How Television Affects Target Audiences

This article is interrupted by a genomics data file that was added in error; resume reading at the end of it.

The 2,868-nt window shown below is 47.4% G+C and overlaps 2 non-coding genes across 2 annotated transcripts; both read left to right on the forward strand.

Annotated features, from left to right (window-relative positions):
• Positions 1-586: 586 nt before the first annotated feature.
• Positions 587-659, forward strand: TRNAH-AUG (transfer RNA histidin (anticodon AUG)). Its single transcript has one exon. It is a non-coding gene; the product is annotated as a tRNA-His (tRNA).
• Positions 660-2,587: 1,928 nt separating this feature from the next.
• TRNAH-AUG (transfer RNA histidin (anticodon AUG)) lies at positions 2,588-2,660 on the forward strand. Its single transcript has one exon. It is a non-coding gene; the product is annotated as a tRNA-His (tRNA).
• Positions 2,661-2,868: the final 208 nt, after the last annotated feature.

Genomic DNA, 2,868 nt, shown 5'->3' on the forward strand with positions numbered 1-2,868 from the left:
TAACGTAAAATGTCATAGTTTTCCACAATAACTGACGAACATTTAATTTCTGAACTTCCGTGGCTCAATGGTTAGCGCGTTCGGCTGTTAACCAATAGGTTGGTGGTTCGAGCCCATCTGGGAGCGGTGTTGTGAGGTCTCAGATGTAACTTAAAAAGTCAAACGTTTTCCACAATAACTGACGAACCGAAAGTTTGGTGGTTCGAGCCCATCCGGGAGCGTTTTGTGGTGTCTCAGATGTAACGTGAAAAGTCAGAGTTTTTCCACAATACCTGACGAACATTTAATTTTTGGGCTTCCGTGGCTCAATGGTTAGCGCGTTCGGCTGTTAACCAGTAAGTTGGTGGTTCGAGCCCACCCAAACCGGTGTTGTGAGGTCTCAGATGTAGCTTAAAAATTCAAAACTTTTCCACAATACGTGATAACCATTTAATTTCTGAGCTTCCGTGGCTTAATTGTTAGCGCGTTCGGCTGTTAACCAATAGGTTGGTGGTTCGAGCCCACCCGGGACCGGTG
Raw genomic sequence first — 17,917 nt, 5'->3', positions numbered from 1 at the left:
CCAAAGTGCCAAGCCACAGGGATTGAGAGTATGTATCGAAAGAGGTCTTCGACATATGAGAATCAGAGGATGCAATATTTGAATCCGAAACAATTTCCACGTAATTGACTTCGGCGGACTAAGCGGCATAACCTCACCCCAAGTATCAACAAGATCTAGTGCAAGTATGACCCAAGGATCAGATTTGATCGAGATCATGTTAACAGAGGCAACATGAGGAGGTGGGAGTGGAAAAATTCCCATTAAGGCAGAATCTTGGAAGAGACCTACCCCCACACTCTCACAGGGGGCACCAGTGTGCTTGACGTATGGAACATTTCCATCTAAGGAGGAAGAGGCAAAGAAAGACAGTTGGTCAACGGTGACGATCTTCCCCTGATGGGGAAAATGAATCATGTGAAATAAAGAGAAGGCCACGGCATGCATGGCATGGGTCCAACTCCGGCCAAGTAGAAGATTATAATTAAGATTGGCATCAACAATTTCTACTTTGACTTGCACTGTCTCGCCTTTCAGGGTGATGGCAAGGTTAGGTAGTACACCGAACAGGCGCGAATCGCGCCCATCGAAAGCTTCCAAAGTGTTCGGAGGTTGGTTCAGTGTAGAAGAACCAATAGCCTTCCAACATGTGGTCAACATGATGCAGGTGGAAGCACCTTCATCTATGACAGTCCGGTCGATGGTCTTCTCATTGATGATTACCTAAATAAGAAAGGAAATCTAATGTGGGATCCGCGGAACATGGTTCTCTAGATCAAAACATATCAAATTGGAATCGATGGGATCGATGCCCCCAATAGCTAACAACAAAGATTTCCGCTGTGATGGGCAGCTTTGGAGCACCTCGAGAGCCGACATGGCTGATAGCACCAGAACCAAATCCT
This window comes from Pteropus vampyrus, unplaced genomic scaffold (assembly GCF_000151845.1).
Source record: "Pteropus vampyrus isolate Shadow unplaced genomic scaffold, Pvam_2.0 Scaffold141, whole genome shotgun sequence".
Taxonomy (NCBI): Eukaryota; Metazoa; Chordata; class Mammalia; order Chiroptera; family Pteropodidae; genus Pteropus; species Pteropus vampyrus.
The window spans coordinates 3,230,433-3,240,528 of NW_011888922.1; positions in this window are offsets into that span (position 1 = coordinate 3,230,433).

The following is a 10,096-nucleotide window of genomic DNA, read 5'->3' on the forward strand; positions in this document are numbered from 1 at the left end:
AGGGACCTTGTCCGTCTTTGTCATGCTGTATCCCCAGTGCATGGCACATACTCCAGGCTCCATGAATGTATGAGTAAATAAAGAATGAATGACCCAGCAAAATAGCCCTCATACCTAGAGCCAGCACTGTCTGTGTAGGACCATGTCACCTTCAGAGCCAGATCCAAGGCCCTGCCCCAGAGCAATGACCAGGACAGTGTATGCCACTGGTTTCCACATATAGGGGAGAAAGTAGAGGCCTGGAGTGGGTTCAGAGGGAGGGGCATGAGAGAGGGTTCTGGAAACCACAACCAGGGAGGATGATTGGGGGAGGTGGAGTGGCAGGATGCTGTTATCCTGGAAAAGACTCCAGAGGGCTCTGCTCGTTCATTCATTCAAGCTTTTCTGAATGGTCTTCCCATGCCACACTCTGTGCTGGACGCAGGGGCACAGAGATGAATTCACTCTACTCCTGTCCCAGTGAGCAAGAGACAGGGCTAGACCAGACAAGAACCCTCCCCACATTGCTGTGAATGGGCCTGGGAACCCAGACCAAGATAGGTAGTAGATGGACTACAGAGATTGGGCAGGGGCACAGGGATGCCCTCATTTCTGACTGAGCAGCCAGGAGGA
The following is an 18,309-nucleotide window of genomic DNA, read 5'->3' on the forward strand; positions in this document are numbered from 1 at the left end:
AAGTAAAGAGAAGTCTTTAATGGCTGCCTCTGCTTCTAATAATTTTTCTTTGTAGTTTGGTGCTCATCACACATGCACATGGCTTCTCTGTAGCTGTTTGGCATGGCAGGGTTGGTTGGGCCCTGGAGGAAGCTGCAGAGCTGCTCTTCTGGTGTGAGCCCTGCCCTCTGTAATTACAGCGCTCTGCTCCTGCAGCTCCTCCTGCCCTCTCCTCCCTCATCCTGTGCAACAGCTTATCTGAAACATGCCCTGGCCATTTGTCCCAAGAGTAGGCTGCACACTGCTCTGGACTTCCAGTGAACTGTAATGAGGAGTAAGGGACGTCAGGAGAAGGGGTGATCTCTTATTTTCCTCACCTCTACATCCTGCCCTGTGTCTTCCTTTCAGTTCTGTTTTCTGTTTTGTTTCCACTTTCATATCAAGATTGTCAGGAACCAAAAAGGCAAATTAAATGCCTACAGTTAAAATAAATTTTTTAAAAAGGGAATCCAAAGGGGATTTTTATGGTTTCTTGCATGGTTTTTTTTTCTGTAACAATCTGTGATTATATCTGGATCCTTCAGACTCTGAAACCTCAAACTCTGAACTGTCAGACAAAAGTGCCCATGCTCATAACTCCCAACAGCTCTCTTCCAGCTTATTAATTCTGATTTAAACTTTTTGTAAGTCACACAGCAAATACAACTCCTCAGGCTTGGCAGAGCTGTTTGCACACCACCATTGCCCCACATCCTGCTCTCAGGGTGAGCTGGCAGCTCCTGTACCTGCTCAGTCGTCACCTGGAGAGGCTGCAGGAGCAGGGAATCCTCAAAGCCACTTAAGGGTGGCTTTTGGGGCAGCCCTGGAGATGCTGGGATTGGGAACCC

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People are said to have positive reactions toward television. As a person watches television, he or she can interact with what is happening. Whether it is happiness or sadness, a person will not be affected by television; he or she will understand the values of each show. In “A Moral Never-Never Land: Identifying with Tony Soprano,” James Harold indicates that television helps a person compare problems and emotions on a show. Television makes people look deep inside and think about the notions of good and evil. Not every person that watches television is affected by and shares emotions. In the television series The Sopranos, Tony Soprano kills, threatens and projects anger to other people. Harold says, “We do not just take on one character or one point of view, and we do not respond emotionally in only one way” (248). Harold also says that it’s okay to like Tony because he is a fictional character (241). This is true because when people realize that Tony is not real, they do not relate their problems and emotions to the show, because the show has no real emotion. Fictional television series like The Sopranos make people think of every emotion and problem on the show, learn about the chaos and love of different societies and cultures, and bring a positive reaction toward their thoughts of television. When people realize that The Sopranos is a fictional show, they know not to become emotional about what happens. Then, they can learn about different troubles and emotions of other societies. Harold states, “One of the things that worries some of us is that television shows like The Sopranos make very bad people seem, well, likeable” (242). When a person feels anger from watching a television show, he or she must realize that it is not real. Even if a television show gives an impression that a bad person is likeable, there are indications that characters are not
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